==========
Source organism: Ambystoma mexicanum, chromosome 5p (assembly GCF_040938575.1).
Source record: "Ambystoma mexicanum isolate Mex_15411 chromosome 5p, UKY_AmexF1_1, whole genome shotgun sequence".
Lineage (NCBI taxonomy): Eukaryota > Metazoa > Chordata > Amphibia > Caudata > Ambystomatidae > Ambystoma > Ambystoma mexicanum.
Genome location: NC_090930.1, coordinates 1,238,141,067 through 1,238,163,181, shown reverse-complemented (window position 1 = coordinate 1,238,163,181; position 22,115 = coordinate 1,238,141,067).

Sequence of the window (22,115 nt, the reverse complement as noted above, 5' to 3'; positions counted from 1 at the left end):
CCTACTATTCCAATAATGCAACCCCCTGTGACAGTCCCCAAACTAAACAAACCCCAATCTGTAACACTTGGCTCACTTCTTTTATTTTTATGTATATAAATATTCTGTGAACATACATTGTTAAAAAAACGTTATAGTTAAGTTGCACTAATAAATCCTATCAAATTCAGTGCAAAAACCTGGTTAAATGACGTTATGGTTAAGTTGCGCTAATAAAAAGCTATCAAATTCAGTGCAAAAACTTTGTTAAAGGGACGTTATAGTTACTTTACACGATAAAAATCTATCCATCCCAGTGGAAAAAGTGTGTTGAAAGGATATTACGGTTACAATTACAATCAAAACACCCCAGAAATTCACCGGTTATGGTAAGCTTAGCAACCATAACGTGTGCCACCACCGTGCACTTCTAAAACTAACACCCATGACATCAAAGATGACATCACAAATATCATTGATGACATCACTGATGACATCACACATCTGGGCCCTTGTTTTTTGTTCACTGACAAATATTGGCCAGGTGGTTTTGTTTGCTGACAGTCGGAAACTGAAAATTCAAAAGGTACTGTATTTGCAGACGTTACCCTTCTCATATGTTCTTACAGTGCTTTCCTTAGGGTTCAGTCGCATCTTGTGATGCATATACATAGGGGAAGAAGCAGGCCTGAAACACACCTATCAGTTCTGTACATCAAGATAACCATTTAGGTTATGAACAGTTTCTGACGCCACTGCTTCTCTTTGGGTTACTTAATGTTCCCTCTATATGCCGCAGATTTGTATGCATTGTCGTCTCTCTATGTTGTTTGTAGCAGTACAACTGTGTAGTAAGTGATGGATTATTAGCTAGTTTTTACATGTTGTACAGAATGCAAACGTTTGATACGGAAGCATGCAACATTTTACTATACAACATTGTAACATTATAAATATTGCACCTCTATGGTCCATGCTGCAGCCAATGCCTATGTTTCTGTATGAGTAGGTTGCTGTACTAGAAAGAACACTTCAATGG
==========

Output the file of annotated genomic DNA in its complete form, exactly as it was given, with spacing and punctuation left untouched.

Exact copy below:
Source organism: Ambystoma mexicanum, chromosome 5p (assembly GCF_040938575.1).
Source record: "Ambystoma mexicanum isolate Mex_15411 chromosome 5p, UKY_AmexF1_1, whole genome shotgun sequence".
Lineage (NCBI taxonomy): Eukaryota > Metazoa > Chordata > Amphibia > Caudata > Ambystomatidae > Ambystoma > Ambystoma mexicanum.
Genome location: NC_090930.1, coordinates 1,238,141,067 through 1,238,163,181, shown reverse-complemented (window position 1 = coordinate 1,238,163,181; position 22,115 = coordinate 1,238,141,067).

Sequence of the window (22,115 nt, the reverse complement as noted above, 5' to 3'; positions counted from 1 at the left end):
CCTACTATTCCAATAATGCAACCCCCTGTGACAGTCCCCAAACTAAACAAACCCCAATCTGTAACACTTGGCTCACTTCTTTTATTTTTATGTATATAAATATTCTGTGAACATACATTGTTAAAAAAACGTTATAGTTAAGTTGCACTAATAAATCCTATCAAATTCAGTGCAAAAACCTGGTTAAATGACGTTATGGTTAAGTTGCGCTAATAAAAAGCTATCAAATTCAGTGCAAAAACTTTGTTAAAGGGACGTTATAGTTACTTTACACGATAAAAATCTATCCATCCCAGTGGAAAAAGTGTGTTGAAAGGATATTACGGTTACAATTACAATCAAAACACCCCAGAAATTCACCGGTTATGGTAAGCTTAGCAACCATAACGTGTGCCACCACCGTGCACTTCTAAAACTAACACCCATGACATCAAAGATGACATCACAAATATCATTGATGACATCACTGATGACATCACACATCTGGGCCCTTGTTTTTTGTTCACTGACAAATATTGGCCAGGTGGTTTTGTTTGCTGACAGTCGGAAACTGAAAATTCAAAAGGTACTGTATTTGCAGACGTTACCCTTCTCATATGTTCTTACAGTGCTTTCCTTAGGGTTCAGTCGCATCTTGTGATGCATATACATAGGGGAAGAAGCAGGCCTGAAACACACCTATCAGTTCTGTACATCAAGATAACCATTTAGGTTATGAACAGTTTCTGACGCCACTGCTTCTCTTTGGGTTACTTAATGTTCCCTCTATATGCCGCAGATTTGTATGCATTGTCGTCTCTCTATGTTGTTTGTAGCAGTACAACTGTGTAGTAAGTGATGGATTATTAGCTAGTTTTTACATGTTGTACAGAATGCAAACGTTTGATACGGAAGCATGCAACATTTTACTATACAACATTGTAACATTATAAATATTGCACCTCTATGGTCCATGCTGCAGCCAATGCCTATGTTTCTGTATGAGTAGGTTGCTGTACTAGAAAGAACACTTCAATGG